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Yesterday's Federal Reserve action pleased all parties involved and paves the way for an organized end to the quantitative easing bond purchases. The fixed income guys liked the move, equity investors liked the move and most importantly the overall market approved. The Fed's decision appeased everyone and also threw all parties involved a bone; no one was a loser yesterday.

With the Fed signaling that they are still on board to continue assisting the market with low interest rates it appears that the current market environment will continue. That indicates to us that we shall see further economic gains, even with the disappointing jobs numbers today, and possibly further outperformance in the restaurant industry.

Chart of the Day:

With interest rates still being controlled by the Fed and not rallying too hard after yesterday's announcement we think that the consumer shall continue to see improving family balance sheets and build up savings to spend later on. This is bullish for the economy but also for the restaurant chains.


(Click to enlarge)

Source: Yahoo Finance

We have economic news today and it is as follows:

  • Initial Claims (8:30 a.m. EST): Est: 333k Actual: 379k
  • Continuing Claims (8:30 a.m. EST): Est: 2760k Actual: 2884k
  • Existing Home Sales (10:00 a.m. EST): Est: 5.00M Actual:
  • Philadelphia Fed (10:00 a.m. EST): Est: 5.0 Actual:
  • Leading Indicators (10:00 a.m. EST): Est: 0.6% Actual:
  • Natural Gas Inventories (10:30 a.m. EST): Est: N/A

Asian markets finished mostly higher today:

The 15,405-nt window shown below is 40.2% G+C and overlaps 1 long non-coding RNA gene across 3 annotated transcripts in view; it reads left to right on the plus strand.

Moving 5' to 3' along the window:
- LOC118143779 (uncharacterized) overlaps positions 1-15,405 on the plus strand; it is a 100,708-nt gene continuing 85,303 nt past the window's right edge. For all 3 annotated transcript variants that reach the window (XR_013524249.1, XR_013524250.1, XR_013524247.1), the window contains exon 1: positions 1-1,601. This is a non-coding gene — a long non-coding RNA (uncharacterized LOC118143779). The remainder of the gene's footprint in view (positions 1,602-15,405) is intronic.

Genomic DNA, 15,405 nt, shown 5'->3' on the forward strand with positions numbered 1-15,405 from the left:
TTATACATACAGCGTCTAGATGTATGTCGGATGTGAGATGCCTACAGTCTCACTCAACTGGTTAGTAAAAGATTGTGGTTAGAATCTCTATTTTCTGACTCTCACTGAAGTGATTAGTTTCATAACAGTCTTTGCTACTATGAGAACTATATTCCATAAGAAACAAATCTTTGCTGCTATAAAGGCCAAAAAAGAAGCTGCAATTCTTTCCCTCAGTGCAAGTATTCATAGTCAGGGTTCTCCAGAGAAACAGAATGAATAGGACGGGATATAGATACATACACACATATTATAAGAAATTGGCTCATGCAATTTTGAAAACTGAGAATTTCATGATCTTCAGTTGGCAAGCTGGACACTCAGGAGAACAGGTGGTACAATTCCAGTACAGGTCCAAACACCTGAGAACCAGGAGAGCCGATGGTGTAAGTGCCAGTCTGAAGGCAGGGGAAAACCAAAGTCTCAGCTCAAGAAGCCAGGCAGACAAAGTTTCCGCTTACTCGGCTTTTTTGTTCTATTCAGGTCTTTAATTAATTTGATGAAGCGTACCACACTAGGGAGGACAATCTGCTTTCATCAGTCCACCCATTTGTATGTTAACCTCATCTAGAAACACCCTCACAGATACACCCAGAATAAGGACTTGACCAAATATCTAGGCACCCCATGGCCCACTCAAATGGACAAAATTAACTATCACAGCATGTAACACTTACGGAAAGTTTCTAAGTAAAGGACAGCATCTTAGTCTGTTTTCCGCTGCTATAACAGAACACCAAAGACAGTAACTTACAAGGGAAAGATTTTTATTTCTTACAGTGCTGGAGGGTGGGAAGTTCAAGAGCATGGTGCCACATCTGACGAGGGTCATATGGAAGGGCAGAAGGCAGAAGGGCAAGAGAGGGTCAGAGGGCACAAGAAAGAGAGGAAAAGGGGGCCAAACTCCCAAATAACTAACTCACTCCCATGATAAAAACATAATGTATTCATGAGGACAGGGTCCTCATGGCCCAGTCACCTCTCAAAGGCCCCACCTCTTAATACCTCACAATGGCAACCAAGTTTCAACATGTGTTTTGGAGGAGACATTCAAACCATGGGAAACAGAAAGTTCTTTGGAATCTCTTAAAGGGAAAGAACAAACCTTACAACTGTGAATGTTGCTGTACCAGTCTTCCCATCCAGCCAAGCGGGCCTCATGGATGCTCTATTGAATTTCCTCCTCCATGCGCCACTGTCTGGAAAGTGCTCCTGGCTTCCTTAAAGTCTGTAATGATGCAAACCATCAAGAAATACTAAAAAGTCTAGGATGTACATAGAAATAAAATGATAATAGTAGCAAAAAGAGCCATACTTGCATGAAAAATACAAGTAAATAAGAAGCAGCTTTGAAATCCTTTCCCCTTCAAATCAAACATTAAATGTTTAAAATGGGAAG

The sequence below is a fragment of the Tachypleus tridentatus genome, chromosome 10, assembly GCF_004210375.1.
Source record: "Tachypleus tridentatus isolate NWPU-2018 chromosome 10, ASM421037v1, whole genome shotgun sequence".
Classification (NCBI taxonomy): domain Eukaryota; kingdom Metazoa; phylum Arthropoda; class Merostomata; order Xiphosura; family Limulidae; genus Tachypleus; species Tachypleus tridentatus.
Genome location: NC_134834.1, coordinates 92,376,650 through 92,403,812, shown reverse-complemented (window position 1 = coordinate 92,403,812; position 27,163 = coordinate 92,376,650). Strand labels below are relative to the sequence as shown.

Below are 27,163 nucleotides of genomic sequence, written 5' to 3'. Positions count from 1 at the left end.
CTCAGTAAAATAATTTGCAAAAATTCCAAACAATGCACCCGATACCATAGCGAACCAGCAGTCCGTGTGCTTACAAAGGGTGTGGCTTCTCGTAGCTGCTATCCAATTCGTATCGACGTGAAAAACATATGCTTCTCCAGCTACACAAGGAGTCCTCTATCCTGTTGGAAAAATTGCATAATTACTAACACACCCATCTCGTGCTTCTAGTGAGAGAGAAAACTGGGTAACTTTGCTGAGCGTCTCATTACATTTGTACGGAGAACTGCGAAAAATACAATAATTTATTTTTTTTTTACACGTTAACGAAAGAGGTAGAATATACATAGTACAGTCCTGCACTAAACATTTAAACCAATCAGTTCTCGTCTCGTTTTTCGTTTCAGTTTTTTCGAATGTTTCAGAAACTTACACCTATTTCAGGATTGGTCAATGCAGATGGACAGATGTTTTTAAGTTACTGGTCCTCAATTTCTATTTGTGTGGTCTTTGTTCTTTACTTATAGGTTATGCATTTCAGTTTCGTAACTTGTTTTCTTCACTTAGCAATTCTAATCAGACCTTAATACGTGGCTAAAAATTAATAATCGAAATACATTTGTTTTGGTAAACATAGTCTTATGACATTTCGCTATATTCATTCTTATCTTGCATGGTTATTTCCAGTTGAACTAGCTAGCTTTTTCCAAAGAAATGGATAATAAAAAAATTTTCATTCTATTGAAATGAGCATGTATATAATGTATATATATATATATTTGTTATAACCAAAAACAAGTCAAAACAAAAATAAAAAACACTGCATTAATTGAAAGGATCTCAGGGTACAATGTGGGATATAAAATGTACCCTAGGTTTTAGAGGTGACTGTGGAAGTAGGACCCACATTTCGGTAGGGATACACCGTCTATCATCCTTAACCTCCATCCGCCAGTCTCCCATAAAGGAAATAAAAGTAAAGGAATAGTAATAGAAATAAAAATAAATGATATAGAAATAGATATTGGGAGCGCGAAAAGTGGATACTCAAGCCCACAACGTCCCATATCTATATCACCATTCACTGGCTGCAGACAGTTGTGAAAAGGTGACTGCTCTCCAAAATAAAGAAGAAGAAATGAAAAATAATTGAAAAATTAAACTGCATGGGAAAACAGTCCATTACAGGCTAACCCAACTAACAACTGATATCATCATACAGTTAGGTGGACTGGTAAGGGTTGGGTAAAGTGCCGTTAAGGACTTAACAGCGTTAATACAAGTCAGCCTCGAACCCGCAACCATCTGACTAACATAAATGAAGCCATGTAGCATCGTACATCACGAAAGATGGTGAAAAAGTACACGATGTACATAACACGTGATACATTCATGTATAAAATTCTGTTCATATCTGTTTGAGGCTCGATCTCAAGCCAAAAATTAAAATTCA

• All Ordinaries -- up 2.08%
  • Shanghai Composite -- down 0.95%
  • Nikkei 225 -- up 1.74%
  • NZSE 50 -- UNCH
  • Seoul Composite -- up 0.05%

In Europe, markets are trading higher this morning:

  • CAC 40 -- up 0.89%
  • DAX -- up 0.90%
  • FTSE 100 -- up 0.78%
  • OSE -- up 1.31%

Commentary

Early on in the recovery we were quite bullish of the restaurant group, putting investors into the sector at just the right time. The rotation back into those names followed and most of the early gains were investors anticipating a turnaround rather than an actual turnaround in those individual companies' operations. One name which has troubled us during this bull market run has been Darden Restaurants (NYSE:DRI) which has been unable to get its two main brands to perform well together. When Red Lobster has done well investors watched as Olive Garden floundered, and when Red Lobster was performing poorly it was Olive Garden performing better. Most importantly though one has to point out that even when one of the two brands was performing strongly, it was still lagging peers and sometimes not even showing growth.

The situation at Darden Restaurants has gotten so bad that now the company is looking at separating the Red Lobster brand from the rest of the restaurant group. Darden is also looking at ways to increase profitability and margins and it appears that the company is set to cut capital expenditures as well as restaurant purchases. The goal is to increase cash flow and create an environment for increased dividends and share repurchase programs. This is obviously a win for Barington Capital Group, the activist investors who owns roughly 2% of Darden shares and has been agitating for change in recent months.